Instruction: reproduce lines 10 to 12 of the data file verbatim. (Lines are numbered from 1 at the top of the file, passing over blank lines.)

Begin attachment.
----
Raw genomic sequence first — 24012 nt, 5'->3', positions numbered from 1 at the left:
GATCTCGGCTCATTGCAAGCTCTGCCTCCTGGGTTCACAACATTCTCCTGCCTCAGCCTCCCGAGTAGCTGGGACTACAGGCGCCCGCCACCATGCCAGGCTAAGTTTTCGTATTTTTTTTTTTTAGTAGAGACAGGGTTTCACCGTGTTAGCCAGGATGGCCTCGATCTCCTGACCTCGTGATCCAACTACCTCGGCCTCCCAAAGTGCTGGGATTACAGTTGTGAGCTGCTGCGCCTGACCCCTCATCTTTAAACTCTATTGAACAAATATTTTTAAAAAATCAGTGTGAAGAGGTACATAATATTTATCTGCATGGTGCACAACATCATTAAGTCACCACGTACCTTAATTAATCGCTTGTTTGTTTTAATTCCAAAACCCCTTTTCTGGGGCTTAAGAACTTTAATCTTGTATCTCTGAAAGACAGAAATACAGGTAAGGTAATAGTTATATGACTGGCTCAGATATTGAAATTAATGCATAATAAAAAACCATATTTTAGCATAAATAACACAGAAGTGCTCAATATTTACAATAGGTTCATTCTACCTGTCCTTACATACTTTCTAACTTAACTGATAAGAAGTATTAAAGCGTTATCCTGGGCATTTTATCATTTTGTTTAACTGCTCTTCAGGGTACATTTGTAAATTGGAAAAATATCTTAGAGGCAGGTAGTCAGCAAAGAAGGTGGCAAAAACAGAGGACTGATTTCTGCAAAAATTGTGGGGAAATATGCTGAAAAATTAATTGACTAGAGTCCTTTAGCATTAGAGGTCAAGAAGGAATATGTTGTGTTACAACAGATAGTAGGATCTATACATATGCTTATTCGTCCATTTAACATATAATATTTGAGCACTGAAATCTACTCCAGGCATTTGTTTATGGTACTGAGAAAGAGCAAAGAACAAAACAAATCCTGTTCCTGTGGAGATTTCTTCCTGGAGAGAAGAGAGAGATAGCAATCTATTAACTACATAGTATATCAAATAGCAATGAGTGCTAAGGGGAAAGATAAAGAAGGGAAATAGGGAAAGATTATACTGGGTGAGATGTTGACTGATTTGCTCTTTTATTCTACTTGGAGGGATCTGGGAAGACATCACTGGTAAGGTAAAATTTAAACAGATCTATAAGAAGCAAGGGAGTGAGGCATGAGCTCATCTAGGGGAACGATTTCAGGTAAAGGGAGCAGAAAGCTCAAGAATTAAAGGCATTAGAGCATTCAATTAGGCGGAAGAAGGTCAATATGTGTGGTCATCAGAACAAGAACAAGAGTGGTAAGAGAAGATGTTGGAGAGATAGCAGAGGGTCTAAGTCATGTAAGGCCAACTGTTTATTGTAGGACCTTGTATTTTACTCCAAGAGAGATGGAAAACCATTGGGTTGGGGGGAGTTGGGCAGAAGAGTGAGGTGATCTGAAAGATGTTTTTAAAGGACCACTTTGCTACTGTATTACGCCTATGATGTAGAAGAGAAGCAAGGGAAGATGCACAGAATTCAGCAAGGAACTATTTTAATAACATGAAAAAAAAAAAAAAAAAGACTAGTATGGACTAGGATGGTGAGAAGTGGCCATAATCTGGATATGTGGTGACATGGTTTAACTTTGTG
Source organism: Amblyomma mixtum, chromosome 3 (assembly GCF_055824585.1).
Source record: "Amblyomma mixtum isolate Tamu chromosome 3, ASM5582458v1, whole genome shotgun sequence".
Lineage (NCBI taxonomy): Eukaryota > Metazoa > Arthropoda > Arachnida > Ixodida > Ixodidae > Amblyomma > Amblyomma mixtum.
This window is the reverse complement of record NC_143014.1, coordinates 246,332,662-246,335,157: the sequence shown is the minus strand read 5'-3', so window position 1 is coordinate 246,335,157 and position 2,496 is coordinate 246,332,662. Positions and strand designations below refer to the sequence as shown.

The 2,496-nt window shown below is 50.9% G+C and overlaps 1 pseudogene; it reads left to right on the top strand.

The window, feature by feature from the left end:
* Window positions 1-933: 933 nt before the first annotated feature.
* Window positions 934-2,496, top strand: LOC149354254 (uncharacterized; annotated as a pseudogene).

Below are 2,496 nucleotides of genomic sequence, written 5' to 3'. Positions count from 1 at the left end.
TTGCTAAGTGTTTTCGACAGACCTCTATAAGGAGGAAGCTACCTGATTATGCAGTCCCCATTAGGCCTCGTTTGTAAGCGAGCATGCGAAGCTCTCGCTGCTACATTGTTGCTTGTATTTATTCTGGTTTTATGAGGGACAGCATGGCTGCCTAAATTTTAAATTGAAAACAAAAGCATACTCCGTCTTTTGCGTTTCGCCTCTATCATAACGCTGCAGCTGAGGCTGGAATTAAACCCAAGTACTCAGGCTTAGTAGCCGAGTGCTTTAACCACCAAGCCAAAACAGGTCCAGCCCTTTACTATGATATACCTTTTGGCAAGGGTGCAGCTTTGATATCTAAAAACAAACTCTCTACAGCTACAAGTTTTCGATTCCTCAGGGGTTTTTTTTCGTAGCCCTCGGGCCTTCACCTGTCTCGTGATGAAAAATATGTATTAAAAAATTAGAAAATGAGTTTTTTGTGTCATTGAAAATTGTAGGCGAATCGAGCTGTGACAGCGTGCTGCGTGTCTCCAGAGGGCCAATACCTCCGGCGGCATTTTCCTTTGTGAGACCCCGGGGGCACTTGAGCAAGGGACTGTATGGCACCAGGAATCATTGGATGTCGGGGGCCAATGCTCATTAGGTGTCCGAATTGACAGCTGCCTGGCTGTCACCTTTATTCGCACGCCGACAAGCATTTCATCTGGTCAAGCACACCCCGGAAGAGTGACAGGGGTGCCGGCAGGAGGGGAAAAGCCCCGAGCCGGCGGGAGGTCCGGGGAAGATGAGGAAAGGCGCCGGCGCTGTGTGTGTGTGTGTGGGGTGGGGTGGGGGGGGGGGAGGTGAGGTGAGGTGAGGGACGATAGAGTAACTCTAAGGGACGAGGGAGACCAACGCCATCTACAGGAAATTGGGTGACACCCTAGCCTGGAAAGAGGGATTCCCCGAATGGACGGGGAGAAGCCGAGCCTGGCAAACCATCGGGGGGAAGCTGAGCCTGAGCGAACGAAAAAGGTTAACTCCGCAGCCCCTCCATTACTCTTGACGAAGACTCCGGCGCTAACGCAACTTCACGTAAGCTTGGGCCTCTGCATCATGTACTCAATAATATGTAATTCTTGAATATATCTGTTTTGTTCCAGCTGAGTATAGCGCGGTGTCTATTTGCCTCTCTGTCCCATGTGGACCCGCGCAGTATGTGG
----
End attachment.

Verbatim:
* Window positions 934-2,496, top strand: LOC149354254 (uncharacterized; annotated as a pseudogene).

Below are 2,496 nucleotides of genomic sequence, written 5' to 3'. Positions count from 1 at the left end.
TTGCTAAGTGTTTTCGACAGACCTCTATAAGGAGGAAGCTACCTGATTATGCAGTCCCCATTAGGCCTCGTTTGTAAGCGAGCATGCGAAGCTCTCGCTGCTACATTGTTGCTTGTATTTATTCTGGTTTTATGAGGGACAGCATGGCTGCCTAAATTTTAAATTGAAAACAAAAGCATACTCCGTCTTTTGCGTTTCGCCTCTATCATAACGCTGCAGCTGAGGCTGGAATTAAACCCAAGTACTCAGGCTTAGTAGCCGAGTGCTTTAACCACCAAGCCAAAACAGGTCCAGCCCTTTACTATGATATACCTTTTGGCAAGGGTGCAGCTTTGATATCTAAAAACAAACTCTCTACAGCTACAAGTTTTCGATTCCTCAGGGGTTTTTTTTCGTAGCCCTCGGGCCTTCACCTGTCTCGTGATGAAAAATATGTATTAAAAAATTAGAAAATGAGTTTTTTGTGTCATTGAAAATTGTAGGCGAATCGAGCTGTGACAGCGTGCTGCGTGTCTCCAGAGGGCCAATACCTCCGGCGGCATTTTCCTTTGTGAGACCCCGGGGGCACTTGAGCAAGGGACTGTATGGCACCAGGAATCATTGGATGTCGGGGGCCAATGCTCATTAGGTGTCCGAATTGACAGCTGCCTGGCTGTCACCTTTATTCGCACGCCGACAAGCATTTCATCTGGTCAAGCACACCCCGGAAGAGTGACAGGGGTGCCGGCAGGAGGGGAAAAGCCCCGAGCCGGCGGGAGGTCCGGGGAAGATGAGGAAAGGCGCCGGCGCTGTGTGTGTGTGTGTGGGGTGGGGTGGGGGGGGGGGAGGTGAGGTGAGGTGAGGGACGATAGAGTAACTCTAAGGGACGAGGGAGACCAACGCCATCTACAGGAAATTGGGTGACACCCTAGCCTGGAAAGAGGGATTCCCCGAATGGACGGGGAGAAGCCGAGCCTGGCAAACCATCGGGGGGAAGCTGAGCCTGAGCGAACGAAAAAGGTTAACTCCGCAGCCCCTCCATTACTCTTGACGAAGACTCCGGCGCTAACGCAACTTCACGTAAGCTTGGGCCTCTGCATCATGTACTCAATAATATGTAATTCTTGAATATATCTGTTTTGTTCCAGCTGAGTATAGCGCGGTGTCTATTTGCCTCTCTGTCCCATGTGGACCCGCGCAGTATGTGG